Archaeology Weekly Roundup! 8-16-13

Posted in: Archaeology, ASOR
Tags: Archaeology, ASOR, News
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If you missed anything from the ASOR facebook or twitter pages this week, don’t worry. We’ve rounded up this weeks archaeology news into one convenient post. If we missed any major archaeological stories from this week, feel free to let us know in the comment section!

Archaeologists Find Location of Major English Battle 

In 1485, Richard III died on the field during the Battle of Bosworth, the last major battle of the War of the Roses, which pitted the Houses of Lancaster and York against one another in a bloody civil conflict. READ MORE HERE

Oldest Gaming Tokens Found in Turkey

gaming-tokens-stonesArchaeologists excavating at the early Bronze Age site of Başur Höyük in southeastern Turkey have discovered a burial with what might be the oldest gaming pieces ever found. Led by archaeologist Haluk Sağlamtimur of Ege University. READ MORE HERE


Egypt’s archaeological sites and museums closed indefinitely

Due to the violence breaking out across the country, Egypt’s Ministry of State for Antiquities (MSA) has closed all archaeological sites. READ MORE HERE 

Curse of the Mummy

Researches have found the origins of the “mummy’s curse” superstition, and it was started long before the excavation of King Tut. READ MORE HERE

The Big Melt

With the high temperatures this year, snow on-top mountains in Norway is melting and revealing well preserved artifacts. Some from 3,400 years ago. Now, archaeologists are racing to find and save the emerging artifacts. READ MORE HERE

Hazor in the Tenth Century BCE

Hebrew University of Jerusalem’s Amnon Ben-Tor talks Hazor in the 10th century and of the important discoveries made at the Hazor site. Brought to you by the Friends of ASOR. READ MORE HERE

Aerial view of the casemate wall and six-chambered gate (looking west).

Thousands of Artifacts Found in Silver Springs, Florida 

Archaeologists in Florida say Silver Springs could become one of America’s most historically significant venues. READ MORE HERE

Mayan sculpture discovered in Guatemalan pyramid

A Mayan sculpture has been discovered in a Guatemalan pyramid. Site director Francisco Estrada-Belli is one of Boston University’s own. And one of ASOR’s own staff members, pursuing her Ph.D., is studying the human remains from this site. READ MORE HERE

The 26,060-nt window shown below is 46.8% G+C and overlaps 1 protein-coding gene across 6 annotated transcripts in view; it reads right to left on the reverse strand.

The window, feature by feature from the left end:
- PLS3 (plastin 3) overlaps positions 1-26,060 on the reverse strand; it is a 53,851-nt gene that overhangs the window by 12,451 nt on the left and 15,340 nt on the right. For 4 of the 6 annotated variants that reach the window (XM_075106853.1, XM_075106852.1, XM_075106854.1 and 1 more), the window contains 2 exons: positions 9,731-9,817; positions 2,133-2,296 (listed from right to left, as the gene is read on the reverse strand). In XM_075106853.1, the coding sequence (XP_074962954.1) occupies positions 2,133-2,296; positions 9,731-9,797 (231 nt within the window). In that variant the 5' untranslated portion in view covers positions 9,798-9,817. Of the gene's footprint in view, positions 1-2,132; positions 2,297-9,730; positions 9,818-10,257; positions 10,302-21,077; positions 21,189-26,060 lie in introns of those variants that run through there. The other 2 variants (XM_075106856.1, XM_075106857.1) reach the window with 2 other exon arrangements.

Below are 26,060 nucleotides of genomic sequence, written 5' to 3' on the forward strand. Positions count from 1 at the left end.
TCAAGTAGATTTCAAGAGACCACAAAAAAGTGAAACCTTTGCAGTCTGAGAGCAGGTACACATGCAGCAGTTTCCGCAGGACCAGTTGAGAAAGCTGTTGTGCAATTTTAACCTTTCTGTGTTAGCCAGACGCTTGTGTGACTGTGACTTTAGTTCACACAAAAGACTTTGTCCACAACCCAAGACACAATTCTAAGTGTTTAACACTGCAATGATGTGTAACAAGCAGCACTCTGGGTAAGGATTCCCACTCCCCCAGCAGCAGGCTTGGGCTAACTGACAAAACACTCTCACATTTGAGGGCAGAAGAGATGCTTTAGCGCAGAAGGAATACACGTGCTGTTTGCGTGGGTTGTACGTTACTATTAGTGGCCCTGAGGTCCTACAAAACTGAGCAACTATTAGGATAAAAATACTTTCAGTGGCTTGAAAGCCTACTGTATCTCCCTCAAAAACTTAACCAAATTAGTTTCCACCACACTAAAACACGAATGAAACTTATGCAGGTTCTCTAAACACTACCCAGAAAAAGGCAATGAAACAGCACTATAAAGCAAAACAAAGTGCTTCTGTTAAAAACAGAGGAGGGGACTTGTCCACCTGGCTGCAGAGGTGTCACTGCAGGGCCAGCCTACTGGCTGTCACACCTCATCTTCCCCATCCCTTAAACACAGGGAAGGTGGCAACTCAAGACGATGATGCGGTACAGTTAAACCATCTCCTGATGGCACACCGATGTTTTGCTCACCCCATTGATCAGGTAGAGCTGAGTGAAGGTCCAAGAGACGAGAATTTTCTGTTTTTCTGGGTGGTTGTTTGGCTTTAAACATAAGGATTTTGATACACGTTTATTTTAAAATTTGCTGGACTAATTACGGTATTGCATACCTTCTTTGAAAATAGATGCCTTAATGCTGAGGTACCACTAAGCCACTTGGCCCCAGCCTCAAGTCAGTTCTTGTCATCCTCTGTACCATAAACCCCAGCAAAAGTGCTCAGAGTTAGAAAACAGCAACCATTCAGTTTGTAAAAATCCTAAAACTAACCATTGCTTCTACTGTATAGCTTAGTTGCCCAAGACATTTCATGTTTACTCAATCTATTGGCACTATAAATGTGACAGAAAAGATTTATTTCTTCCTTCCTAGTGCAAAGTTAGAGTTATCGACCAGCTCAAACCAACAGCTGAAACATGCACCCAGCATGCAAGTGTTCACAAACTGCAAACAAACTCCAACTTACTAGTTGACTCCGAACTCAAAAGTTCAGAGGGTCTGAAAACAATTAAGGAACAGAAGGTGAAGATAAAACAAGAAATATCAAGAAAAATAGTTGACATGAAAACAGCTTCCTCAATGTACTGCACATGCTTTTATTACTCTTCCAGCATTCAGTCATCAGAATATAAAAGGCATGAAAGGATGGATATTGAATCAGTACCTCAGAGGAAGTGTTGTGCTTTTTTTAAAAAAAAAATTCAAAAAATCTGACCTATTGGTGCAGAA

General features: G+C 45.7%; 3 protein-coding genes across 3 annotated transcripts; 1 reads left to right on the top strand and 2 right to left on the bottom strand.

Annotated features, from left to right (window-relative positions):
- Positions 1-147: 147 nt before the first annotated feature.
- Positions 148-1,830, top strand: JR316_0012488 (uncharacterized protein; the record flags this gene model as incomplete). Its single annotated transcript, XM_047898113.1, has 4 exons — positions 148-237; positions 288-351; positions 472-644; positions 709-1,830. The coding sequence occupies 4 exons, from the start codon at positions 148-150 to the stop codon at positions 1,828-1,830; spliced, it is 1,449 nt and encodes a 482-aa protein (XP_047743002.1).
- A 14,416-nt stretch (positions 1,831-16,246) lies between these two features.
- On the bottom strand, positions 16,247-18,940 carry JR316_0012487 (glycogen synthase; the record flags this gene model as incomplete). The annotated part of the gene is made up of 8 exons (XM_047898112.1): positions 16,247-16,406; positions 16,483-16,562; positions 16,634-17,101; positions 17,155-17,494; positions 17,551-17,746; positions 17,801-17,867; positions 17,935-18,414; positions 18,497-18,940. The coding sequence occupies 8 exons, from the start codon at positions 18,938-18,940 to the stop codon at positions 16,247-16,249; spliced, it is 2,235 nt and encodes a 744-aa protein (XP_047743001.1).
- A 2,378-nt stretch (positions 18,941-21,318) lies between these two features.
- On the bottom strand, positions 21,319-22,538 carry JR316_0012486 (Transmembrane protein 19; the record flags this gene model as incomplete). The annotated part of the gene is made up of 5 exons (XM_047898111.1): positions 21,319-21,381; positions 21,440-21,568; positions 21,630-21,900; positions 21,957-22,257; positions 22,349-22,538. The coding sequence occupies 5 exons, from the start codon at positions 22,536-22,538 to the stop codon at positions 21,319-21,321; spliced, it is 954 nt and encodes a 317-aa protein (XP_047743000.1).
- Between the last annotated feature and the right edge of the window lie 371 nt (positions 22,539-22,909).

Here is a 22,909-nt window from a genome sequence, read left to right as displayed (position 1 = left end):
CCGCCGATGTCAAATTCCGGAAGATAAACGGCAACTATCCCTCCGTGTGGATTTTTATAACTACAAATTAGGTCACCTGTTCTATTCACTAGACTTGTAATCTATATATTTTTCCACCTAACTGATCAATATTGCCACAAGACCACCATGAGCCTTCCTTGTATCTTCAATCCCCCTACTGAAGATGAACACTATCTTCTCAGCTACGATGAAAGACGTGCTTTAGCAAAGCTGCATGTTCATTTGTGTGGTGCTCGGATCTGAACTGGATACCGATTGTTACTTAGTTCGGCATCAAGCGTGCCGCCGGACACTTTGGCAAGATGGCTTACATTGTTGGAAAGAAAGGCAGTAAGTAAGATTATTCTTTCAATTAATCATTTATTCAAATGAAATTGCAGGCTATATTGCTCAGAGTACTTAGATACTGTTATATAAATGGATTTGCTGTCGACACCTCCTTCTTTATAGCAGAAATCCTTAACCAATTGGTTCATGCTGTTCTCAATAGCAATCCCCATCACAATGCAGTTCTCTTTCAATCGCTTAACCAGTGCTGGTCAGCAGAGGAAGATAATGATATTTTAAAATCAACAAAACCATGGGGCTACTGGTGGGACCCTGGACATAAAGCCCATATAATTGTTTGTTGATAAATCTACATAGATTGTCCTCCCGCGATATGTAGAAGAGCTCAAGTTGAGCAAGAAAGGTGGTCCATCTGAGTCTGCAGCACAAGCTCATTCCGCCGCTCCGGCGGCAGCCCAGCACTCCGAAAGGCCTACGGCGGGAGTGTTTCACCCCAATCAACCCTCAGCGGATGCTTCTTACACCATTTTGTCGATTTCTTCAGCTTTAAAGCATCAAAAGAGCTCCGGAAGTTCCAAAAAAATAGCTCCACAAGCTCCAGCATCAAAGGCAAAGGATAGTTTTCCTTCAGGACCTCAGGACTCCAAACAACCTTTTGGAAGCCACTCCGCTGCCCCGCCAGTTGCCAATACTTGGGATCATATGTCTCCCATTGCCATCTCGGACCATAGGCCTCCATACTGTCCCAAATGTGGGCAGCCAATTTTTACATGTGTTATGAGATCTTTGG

Words in the Sand: Discovering A New Monumental Latin Inscription at ‘Ayn Gharandal (Ancient Arieldela), Jordan

A blog post on what it’s like being at the site of the discovery of the inscribed stone. READ MORE HERE

Mystery dagger molds imply ancient links to northern China

TAKASHIMA, Shiga Prefecture-Ancient molds for daggers with a double-ringed pommel and a straight blade, which have no precedent in Japan or even the nearby Korean Peninsula, have been unearthed at an archaeological site in this western city, cultural property officials said. READ MORE HERE

2014 - 2015 Fellowhsips and Scholarships Released 

Looking for a Research Fellowship for 2014-2015? Here are three links to fellowships that will be offered by the American Research Institute in Turkey (ARIT). Check them out.




Neanderthals May Have Invented Tools Still in Use Today, Say Archaeologists

Leather-working tools found in France indicate that Neanderthals were making tools before humans. READ MORE HERE

Historic hall gives archaeology lovers a chance to dig deep

Volunteers are being sought for a short programme of excavations in the gardens of the ancestral home of the Clifton family for more than 350 years, which will start next week and continue until the end of September. READ MORE HERE

DNA reveals details of the peopling of the Americas

The first people to settle the Americas had a distinctive genetic style, and additional waves of migrants added regional flair, a new analysis of mitochondrial DNA from Native Americans from Canada and the United States suggests. READ MORE HERE




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